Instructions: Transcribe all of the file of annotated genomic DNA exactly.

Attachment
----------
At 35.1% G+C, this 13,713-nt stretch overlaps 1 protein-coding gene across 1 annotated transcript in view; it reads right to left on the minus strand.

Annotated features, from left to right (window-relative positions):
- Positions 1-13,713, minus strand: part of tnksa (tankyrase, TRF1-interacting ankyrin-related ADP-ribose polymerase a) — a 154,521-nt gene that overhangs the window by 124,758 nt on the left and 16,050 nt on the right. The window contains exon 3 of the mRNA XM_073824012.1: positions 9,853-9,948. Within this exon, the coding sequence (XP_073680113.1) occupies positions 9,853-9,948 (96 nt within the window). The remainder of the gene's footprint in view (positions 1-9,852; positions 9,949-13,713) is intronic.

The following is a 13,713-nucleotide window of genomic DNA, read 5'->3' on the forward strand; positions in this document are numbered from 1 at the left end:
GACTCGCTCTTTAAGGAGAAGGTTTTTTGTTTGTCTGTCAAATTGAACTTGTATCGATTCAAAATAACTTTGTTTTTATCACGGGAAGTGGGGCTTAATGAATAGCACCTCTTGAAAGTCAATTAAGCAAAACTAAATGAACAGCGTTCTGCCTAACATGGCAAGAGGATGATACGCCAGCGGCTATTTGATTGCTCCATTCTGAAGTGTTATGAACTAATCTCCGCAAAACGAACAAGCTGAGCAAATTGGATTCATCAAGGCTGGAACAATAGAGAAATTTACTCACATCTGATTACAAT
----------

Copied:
At 35.1% G+C, this 13,713-nt stretch overlaps 1 protein-coding gene across 1 annotated transcript in view; it reads right to left on the minus strand.

Annotated features, from left to right (window-relative positions):
- Positions 1-13,713, minus strand: part of tnksa (tankyrase, TRF1-interacting ankyrin-related ADP-ribose polymerase a) — a 154,521-nt gene that overhangs the window by 124,758 nt on the left and 16,050 nt on the right. The window contains exon 3 of the mRNA XM_073824012.1: positions 9,853-9,948. Within this exon, the coding sequence (XP_073680113.1) occupies positions 9,853-9,948 (96 nt within the window). The remainder of the gene's footprint in view (positions 1-9,852; positions 9,949-13,713) is intronic.

The following is a 13,713-nucleotide window of genomic DNA, read 5'->3' on the forward strand; positions in this document are numbered from 1 at the left end:
GACTCGCTCTTTAAGGAGAAGGTTTTTTGTTTGTCTGTCAAATTGAACTTGTATCGATTCAAAATAACTTTGTTTTTATCACGGGAAGTGGGGCTTAATGAATAGCACCTCTTGAAAGTCAATTAAGCAAAACTAAATGAACAGCGTTCTGCCTAACATGGCAAGAGGATGATACGCCAGCGGCTATTTGATTGCTCCATTCTGAAGTGTTATGAACTAATCTCCGCAAAACGAACAAGCTGAGCAAATTGGATTCATCAAGGCTGGAACAATAGAGAAATTTACTCACATCTGATTACAAT